Key Witnesses Questioned in Criminal Investigation of Trump; Probe Focuses on Calls From Trump and From Senator Lindsey Graham
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The Criminal Investigation Of Donald Trump
WASHINGTON, D.C. (September 6, 2021) - The criminal investigation of former President Donald Trump's efforts to pressure Georgia Secretary of State Brad Raffensperger to change the state's vote count in the last presidential election is moving forward, reports public interest law professor John Banzhaf, whose formal legal complaint triggered the current probe.
Interestingly, the probe also now includes a cajoling phone call from U.S. Senator Lindsey Graham who likewise could face an indictment by Fulton County District Attorney Fani Willis. Willis, described as a feisty Democratic prosecutor in a heavily Democratic county, has empaneled at least two grand juries to help determine if any criminal laws - including Georgia's especially far reaching racketeering statute - were violated.
In addition to demanding incriminating documents from Raffensperger's files, investigators have also interviewed at least four officials at the secretary of state’s office.
Investigators have questioned communications director Ari Schaffer, chief operating officer Gabriel Sterling, and Sam Teasley, the external affairs director who oversees the agency’s outreach programs.
The probing questions focused not only on Trump's January 2 phone call, but also on a separate telephone call from Graham.
The former call - which involved Trump, White House Chief of Staff Mark Meadows and Cleta Mitchell, a leading conservative, as well as Deputy Secretary of States Jordan Fuchs and attorney Ryan Germany, was recorded, and formed the basis for Professor Banzhaf's criminal complaint.
Trump Pressured Raffensperger
The transcript shows Trump pressuring Raffensperger to “find 11,780 votes,” which didn’t exist, in order to erase Joe Biden’s lead and change the election outcome.
In the latter separate phone call from Graham, Raffensperger said that the senator asked him to exercise his power to toss out many ballots for candidate Joe Biden.
Willis' decision to investigate whether the former president might be guilty of a criminal racketeering conspiracy came as a surprise to many, but not to those familiar with her litigation record.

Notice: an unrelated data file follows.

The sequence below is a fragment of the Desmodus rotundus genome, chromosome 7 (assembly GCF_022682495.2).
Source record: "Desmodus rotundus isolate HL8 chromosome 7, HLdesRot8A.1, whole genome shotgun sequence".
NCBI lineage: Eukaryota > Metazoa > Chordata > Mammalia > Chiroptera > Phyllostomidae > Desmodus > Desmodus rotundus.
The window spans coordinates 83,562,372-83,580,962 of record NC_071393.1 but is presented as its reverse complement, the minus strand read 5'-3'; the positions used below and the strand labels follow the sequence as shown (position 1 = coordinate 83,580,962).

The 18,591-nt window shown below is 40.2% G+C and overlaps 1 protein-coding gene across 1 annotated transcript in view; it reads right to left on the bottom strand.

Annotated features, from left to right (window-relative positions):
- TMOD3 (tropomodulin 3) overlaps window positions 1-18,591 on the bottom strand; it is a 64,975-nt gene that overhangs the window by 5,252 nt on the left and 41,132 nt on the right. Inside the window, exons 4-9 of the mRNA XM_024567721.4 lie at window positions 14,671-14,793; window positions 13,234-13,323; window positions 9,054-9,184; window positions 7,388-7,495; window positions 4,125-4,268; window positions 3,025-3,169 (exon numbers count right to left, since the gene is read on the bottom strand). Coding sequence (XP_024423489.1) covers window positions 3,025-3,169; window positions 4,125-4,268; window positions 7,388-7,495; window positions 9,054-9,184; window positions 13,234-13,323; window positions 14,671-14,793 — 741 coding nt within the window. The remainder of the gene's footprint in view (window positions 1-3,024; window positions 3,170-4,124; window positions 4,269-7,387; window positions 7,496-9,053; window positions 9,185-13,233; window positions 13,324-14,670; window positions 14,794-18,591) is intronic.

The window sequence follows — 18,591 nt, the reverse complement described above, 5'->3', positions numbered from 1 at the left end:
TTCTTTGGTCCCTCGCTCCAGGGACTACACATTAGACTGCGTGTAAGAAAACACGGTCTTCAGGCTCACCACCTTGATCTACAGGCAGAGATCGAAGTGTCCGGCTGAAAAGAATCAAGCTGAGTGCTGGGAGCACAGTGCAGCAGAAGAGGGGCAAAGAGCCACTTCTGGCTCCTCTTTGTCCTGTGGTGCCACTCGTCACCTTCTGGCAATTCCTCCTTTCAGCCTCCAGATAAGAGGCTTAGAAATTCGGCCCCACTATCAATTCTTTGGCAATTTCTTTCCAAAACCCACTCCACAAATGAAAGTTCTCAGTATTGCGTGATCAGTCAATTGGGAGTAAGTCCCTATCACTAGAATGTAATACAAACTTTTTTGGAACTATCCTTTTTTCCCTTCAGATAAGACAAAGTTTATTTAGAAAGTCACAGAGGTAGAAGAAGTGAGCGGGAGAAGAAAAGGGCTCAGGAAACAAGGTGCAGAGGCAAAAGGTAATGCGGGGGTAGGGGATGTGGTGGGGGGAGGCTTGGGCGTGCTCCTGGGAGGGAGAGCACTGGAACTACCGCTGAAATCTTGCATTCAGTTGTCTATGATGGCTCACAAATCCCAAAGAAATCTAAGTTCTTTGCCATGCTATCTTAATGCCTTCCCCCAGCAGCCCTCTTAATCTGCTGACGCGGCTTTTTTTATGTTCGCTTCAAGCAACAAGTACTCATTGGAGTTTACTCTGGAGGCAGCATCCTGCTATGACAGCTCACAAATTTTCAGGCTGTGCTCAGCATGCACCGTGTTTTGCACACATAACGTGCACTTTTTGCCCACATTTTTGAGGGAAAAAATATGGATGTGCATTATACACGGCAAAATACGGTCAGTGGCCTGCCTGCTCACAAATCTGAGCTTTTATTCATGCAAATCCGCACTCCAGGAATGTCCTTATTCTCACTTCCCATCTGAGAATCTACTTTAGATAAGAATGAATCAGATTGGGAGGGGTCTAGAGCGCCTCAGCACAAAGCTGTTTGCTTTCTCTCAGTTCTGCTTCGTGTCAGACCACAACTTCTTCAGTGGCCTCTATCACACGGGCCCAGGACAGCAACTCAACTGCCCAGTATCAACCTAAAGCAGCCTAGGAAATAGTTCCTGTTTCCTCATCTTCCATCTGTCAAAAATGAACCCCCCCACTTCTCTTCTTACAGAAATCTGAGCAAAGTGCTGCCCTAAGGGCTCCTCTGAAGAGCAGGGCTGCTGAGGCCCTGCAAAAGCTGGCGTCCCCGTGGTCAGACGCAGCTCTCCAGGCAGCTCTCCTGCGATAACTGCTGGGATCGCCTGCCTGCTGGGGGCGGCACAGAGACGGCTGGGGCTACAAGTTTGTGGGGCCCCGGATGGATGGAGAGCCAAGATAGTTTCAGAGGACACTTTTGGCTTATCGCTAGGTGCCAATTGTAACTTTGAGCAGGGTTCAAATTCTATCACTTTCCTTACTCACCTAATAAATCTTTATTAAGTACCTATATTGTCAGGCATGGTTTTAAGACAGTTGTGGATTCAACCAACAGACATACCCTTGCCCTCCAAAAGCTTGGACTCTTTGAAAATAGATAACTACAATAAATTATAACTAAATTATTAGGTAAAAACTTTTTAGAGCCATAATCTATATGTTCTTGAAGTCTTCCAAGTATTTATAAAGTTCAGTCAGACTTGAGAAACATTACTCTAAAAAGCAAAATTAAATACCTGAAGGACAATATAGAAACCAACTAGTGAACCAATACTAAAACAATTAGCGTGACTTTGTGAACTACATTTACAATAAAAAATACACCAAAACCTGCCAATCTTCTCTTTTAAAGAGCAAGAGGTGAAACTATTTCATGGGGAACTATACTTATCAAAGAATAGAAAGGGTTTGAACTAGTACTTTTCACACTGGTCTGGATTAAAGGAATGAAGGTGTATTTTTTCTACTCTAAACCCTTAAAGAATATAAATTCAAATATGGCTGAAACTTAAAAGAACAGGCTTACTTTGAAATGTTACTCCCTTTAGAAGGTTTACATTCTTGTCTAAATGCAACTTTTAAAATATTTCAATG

Indeed, she recently hired one of the country's leading experts on state racketeering cases to help conduct the investigation; a further signal that the DA in hoping to bring a RICO case against him, says Banzhaf.
Although Willis is already very familiar with Georgia's far reaching RICO statute as a result of winning an unusual RICO case against some teachers who had cheated, she has nevertheless engaged the lawyer who literally wrote the book on state RICO prosecutions - “RICO State by State: A Guide to Litigation Under the State Racketeering Statutes” - to help her carry out a wide ranging investigation which she had earlier said would include possible racketeering activity.
Prof. Banzhaf, who is familiar with the federal RICO statute since he produced the memo which led to the federal government's successful RICO prosecution against the major tobacco companies, points out that the Georgia RICO statute is even more powerful and far reaching than the federal one.
The Definition Of Racketeering
Among other things, it defines racketeering more broadly than the federal law does, takes less to prove a pattern of racketeering activity, and does not always require the existence of an enterprise - especially an illegal or criminal enterprise - to constitute racketeering. For example, the "enterprise" she successfully used in her RICO teacher-cheating case was a school.
Also, notes Banzhaf, although RICO requires at least two independent illegal racketeering activities - "predicate acts" - to prove a pattern of corruption by Trump and his alleged co-conspirators, making false statements such as Trump and some of his allies are alleged to have made would satisfy Georgia's RICO law.
Racketeering, which is a felony in Georgia, can carry penalties of up to 20 years in prison, a hefty fine, and disgorgements of ill-gotten gains. Most felons in Georgia convicted of racketeering offenses do serve time in prison, Banzhaf notes.
This RICO probe is one of the most serious legal threat Trump faces now that he no longer enjoys any protection as president, notes Banzhaf. It is a very far ranging statute which permits wide disclosure and has a very heavy penalty.
It is also in the hands of a prosecutor who is a Democrat in a heavily Democratic county. Therefore, most members of a grand jury, and members of any criminal trial juries in this county, are likely to be very unfriendly to Trump, especially now that he has lost a lot of his clout, and his ability to reach out easily on social media to most of his followers, Banzhaf suggests.